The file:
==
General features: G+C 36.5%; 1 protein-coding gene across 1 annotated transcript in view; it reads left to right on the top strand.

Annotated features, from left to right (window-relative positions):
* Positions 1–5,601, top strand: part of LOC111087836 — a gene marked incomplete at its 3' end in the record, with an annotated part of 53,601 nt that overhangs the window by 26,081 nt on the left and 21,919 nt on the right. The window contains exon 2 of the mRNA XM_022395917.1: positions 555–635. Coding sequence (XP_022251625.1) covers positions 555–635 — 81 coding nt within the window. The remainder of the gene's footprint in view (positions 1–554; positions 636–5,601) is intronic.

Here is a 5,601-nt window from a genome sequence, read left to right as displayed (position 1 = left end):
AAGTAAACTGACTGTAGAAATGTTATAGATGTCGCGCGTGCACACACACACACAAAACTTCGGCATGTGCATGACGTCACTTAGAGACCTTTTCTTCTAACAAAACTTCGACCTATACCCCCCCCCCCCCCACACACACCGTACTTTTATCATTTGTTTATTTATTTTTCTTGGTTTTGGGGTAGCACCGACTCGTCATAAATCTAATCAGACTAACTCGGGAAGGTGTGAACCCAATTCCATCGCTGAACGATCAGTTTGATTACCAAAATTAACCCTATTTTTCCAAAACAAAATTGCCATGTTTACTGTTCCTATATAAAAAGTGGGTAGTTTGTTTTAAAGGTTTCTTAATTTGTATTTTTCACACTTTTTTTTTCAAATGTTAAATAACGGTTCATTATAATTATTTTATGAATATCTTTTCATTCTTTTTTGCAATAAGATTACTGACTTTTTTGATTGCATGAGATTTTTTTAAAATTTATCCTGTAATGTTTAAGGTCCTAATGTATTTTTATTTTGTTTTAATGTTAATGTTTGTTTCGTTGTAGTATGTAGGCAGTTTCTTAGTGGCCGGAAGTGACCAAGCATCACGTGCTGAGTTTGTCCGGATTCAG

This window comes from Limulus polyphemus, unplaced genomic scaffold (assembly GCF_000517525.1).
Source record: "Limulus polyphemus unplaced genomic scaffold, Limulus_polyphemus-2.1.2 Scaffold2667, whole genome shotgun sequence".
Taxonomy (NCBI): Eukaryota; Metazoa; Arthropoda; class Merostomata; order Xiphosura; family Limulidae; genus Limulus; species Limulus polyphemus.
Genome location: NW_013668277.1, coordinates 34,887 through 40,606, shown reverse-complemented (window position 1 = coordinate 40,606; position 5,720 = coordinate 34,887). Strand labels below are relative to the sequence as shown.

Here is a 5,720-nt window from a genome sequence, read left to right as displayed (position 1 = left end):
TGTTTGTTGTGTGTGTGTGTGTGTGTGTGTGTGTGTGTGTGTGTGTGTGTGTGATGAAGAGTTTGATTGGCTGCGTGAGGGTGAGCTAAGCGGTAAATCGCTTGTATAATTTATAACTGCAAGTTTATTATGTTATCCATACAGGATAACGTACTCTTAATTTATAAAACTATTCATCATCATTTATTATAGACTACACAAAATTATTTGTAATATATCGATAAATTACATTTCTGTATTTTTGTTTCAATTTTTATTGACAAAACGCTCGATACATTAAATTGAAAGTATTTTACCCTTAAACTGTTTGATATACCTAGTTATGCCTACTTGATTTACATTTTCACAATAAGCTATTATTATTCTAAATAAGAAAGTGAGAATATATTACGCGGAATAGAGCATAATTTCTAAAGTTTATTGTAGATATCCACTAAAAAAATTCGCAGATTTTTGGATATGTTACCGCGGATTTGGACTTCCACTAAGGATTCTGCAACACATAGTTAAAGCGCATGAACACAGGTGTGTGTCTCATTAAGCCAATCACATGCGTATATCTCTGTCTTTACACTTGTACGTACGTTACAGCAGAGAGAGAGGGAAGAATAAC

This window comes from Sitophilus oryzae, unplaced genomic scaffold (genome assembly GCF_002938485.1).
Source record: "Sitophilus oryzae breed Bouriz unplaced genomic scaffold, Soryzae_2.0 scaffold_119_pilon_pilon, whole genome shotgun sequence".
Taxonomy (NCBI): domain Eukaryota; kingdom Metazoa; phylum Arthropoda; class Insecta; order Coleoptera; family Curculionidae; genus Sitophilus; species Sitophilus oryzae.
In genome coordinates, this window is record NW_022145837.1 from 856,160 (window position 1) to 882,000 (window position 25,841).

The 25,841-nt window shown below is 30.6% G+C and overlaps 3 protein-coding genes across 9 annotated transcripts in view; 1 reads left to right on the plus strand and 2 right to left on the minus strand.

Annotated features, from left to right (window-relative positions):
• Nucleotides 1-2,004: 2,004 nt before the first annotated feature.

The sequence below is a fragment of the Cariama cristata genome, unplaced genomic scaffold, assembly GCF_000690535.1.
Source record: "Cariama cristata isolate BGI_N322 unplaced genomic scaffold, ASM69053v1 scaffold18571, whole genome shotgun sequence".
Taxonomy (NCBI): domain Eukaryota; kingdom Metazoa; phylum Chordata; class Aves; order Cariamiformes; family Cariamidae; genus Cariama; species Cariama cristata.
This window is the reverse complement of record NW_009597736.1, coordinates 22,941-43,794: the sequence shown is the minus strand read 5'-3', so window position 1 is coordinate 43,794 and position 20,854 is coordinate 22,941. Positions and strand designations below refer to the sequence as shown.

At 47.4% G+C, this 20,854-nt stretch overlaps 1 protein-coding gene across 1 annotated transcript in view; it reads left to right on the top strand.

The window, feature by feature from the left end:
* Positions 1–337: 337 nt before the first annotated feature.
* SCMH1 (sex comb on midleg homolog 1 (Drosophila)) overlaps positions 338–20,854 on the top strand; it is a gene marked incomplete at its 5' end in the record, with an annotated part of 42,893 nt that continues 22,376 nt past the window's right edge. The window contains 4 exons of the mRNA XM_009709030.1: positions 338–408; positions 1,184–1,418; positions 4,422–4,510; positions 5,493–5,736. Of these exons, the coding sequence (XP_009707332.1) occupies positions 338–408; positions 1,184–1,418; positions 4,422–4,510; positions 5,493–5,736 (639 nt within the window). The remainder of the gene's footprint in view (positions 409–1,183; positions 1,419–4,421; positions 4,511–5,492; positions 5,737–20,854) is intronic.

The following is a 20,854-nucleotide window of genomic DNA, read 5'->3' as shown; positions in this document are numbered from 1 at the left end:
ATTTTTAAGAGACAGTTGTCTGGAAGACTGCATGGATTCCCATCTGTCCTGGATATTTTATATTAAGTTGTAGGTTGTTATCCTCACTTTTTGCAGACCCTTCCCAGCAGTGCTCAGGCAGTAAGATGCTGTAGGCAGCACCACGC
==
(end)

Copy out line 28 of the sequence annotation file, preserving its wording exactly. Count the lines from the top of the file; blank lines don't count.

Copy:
ATTTTTAAGAGACAGTTGTCTGGAAGACTGCATGGATTCCCATCTGTCCTGGATATTTTATATTAAGTTGTAGGTTGTTATCCTCACTTTTTGCAGACCCTTCCCAGCAGTGCTCAGGCAGTAAGATGCTGTAGGCAGCACCACGC